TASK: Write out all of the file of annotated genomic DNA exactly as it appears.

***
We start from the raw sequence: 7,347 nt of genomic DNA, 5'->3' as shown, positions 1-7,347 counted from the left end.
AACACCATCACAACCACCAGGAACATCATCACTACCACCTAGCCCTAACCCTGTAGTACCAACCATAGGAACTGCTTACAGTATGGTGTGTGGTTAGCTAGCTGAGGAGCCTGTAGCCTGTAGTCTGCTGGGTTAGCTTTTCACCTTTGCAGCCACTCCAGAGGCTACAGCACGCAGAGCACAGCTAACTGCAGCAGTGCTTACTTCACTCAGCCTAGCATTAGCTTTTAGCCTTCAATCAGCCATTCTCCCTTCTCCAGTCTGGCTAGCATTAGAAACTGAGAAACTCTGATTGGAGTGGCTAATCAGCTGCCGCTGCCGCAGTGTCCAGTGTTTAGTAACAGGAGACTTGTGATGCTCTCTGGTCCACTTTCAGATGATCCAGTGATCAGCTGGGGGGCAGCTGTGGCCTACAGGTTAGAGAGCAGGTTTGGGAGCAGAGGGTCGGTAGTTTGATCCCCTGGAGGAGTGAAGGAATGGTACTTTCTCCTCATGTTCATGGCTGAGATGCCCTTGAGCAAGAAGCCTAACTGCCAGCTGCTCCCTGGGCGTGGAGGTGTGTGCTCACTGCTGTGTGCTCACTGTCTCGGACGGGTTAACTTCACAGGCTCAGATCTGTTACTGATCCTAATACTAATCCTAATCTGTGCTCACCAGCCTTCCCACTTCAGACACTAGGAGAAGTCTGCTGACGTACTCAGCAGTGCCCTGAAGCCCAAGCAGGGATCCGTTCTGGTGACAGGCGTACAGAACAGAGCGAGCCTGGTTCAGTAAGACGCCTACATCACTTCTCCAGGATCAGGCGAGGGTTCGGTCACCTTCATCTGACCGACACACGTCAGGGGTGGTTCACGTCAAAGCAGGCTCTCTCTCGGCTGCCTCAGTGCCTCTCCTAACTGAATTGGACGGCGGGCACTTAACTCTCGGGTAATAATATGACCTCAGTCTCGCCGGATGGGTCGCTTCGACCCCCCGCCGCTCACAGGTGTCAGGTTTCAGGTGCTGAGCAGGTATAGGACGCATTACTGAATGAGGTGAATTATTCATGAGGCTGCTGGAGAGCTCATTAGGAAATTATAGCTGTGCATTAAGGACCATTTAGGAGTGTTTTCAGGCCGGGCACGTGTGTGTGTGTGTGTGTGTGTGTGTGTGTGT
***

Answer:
We start from the raw sequence: 7,347 nt of genomic DNA, 5'->3' as shown, positions 1-7,347 counted from the left end.
AACACCATCACAACCACCAGGAACATCATCACTACCACCTAGCCCTAACCCTGTAGTACCAACCATAGGAACTGCTTACAGTATGGTGTGTGGTTAGCTAGCTGAGGAGCCTGTAGCCTGTAGTCTGCTGGGTTAGCTTTTCACCTTTGCAGCCACTCCAGAGGCTACAGCACGCAGAGCACAGCTAACTGCAGCAGTGCTTACTTCACTCAGCCTAGCATTAGCTTTTAGCCTTCAATCAGCCATTCTCCCTTCTCCAGTCTGGCTAGCATTAGAAACTGAGAAACTCTGATTGGAGTGGCTAATCAGCTGCCGCTGCCGCAGTGTCCAGTGTTTAGTAACAGGAGACTTGTGATGCTCTCTGGTCCACTTTCAGATGATCCAGTGATCAGCTGGGGGGCAGCTGTGGCCTACAGGTTAGAGAGCAGGTTTGGGAGCAGAGGGTCGGTAGTTTGATCCCCTGGAGGAGTGAAGGAATGGTACTTTCTCCTCATGTTCATGGCTGAGATGCCCTTGAGCAAGAAGCCTAACTGCCAGCTGCTCCCTGGGCGTGGAGGTGTGTGCTCACTGCTGTGTGCTCACTGTCTCGGACGGGTTAACTTCACAGGCTCAGATCTGTTACTGATCCTAATACTAATCCTAATCTGTGCTCACCAGCCTTCCCACTTCAGACACTAGGAGAAGTCTGCTGACGTACTCAGCAGTGCCCTGAAGCCCAAGCAGGGATCCGTTCTGGTGACAGGCGTACAGAACAGAGCGAGCCTGGTTCAGTAAGACGCCTACATCACTTCTCCAGGATCAGGCGAGGGTTCGGTCACCTTCATCTGACCGACACACGTCAGGGGTGGTTCACGTCAAAGCAGGCTCTCTCTCGGCTGCCTCAGTGCCTCTCCTAACTGAATTGGACGGCGGGCACTTAACTCTCGGGTAATAATATGACCTCAGTCTCGCCGGATGGGTCGCTTCGACCCCCCGCCGCTCACAGGTGTCAGGTTTCAGGTGCTGAGCAGGTATAGGACGCATTACTGAATGAGGTGAATTATTCATGAGGCTGCTGGAGAGCTCATTAGGAAATTATAGCTGTGCATTAAGGACCATTTAGGAGTGTTTTCAGGCCGGGCACGTGTGTGTGTGTGTGTGTGTGTGTGTGTGTGT